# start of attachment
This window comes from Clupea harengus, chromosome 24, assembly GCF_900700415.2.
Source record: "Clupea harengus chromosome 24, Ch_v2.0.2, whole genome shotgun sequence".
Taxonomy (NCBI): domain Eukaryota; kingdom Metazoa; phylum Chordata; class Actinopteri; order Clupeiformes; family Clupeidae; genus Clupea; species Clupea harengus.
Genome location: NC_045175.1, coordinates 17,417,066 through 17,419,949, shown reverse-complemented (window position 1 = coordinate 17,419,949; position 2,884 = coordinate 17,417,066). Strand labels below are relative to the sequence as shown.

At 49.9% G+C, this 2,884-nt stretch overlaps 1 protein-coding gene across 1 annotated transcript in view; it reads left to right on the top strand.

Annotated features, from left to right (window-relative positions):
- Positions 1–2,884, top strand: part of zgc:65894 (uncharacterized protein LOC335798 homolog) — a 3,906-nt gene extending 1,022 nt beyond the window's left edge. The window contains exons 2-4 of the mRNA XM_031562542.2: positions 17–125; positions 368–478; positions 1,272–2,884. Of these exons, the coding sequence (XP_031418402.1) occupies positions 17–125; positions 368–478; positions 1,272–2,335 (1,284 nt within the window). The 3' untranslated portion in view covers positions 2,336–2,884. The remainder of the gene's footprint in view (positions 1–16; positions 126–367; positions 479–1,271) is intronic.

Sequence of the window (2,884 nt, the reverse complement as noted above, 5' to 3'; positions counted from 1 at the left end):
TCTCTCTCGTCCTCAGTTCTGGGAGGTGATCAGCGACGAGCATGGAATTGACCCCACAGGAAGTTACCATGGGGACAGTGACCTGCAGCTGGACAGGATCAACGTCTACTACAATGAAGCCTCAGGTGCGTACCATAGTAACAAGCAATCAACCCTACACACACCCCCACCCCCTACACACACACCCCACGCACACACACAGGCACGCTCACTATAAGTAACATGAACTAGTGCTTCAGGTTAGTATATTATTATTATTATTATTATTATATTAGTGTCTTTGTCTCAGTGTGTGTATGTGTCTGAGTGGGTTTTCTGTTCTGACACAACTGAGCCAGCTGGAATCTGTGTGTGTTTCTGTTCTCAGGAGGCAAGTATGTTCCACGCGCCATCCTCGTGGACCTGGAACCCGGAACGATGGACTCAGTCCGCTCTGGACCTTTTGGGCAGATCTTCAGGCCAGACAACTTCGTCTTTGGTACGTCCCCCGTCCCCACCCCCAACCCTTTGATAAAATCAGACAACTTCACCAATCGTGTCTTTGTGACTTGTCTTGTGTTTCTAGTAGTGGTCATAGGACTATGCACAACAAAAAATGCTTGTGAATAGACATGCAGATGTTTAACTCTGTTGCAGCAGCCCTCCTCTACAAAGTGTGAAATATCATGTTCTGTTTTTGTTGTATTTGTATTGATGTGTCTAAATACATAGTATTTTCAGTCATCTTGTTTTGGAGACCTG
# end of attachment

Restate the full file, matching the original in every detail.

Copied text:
This window comes from Clupea harengus, chromosome 24, assembly GCF_900700415.2.
Source record: "Clupea harengus chromosome 24, Ch_v2.0.2, whole genome shotgun sequence".
Taxonomy (NCBI): domain Eukaryota; kingdom Metazoa; phylum Chordata; class Actinopteri; order Clupeiformes; family Clupeidae; genus Clupea; species Clupea harengus.
Genome location: NC_045175.1, coordinates 17,417,066 through 17,419,949, shown reverse-complemented (window position 1 = coordinate 17,419,949; position 2,884 = coordinate 17,417,066). Strand labels below are relative to the sequence as shown.

At 49.9% G+C, this 2,884-nt stretch overlaps 1 protein-coding gene across 1 annotated transcript in view; it reads left to right on the top strand.

Annotated features, from left to right (window-relative positions):
- Positions 1–2,884, top strand: part of zgc:65894 (uncharacterized protein LOC335798 homolog) — a 3,906-nt gene extending 1,022 nt beyond the window's left edge. The window contains exons 2-4 of the mRNA XM_031562542.2: positions 17–125; positions 368–478; positions 1,272–2,884. Of these exons, the coding sequence (XP_031418402.1) occupies positions 17–125; positions 368–478; positions 1,272–2,335 (1,284 nt within the window). The 3' untranslated portion in view covers positions 2,336–2,884. The remainder of the gene's footprint in view (positions 1–16; positions 126–367; positions 479–1,271) is intronic.

Sequence of the window (2,884 nt, the reverse complement as noted above, 5' to 3'; positions counted from 1 at the left end):
TCTCTCTCGTCCTCAGTTCTGGGAGGTGATCAGCGACGAGCATGGAATTGACCCCACAGGAAGTTACCATGGGGACAGTGACCTGCAGCTGGACAGGATCAACGTCTACTACAATGAAGCCTCAGGTGCGTACCATAGTAACAAGCAATCAACCCTACACACACCCCCACCCCCTACACACACACCCCACGCACACACACAGGCACGCTCACTATAAGTAACATGAACTAGTGCTTCAGGTTAGTATATTATTATTATTATTATTATTATATTAGTGTCTTTGTCTCAGTGTGTGTATGTGTCTGAGTGGGTTTTCTGTTCTGACACAACTGAGCCAGCTGGAATCTGTGTGTGTTTCTGTTCTCAGGAGGCAAGTATGTTCCACGCGCCATCCTCGTGGACCTGGAACCCGGAACGATGGACTCAGTCCGCTCTGGACCTTTTGGGCAGATCTTCAGGCCAGACAACTTCGTCTTTGGTACGTCCCCCGTCCCCACCCCCAACCCTTTGATAAAATCAGACAACTTCACCAATCGTGTCTTTGTGACTTGTCTTGTGTTTCTAGTAGTGGTCATAGGACTATGCACAACAAAAAATGCTTGTGAATAGACATGCAGATGTTTAACTCTGTTGCAGCAGCCCTCCTCTACAAAGTGTGAAATATCATGTTCTGTTTTTGTTGTATTTGTATTGATGTGTCTAAATACATAGTATTTTCAGTCATCTTGTTTTGGAGACCTG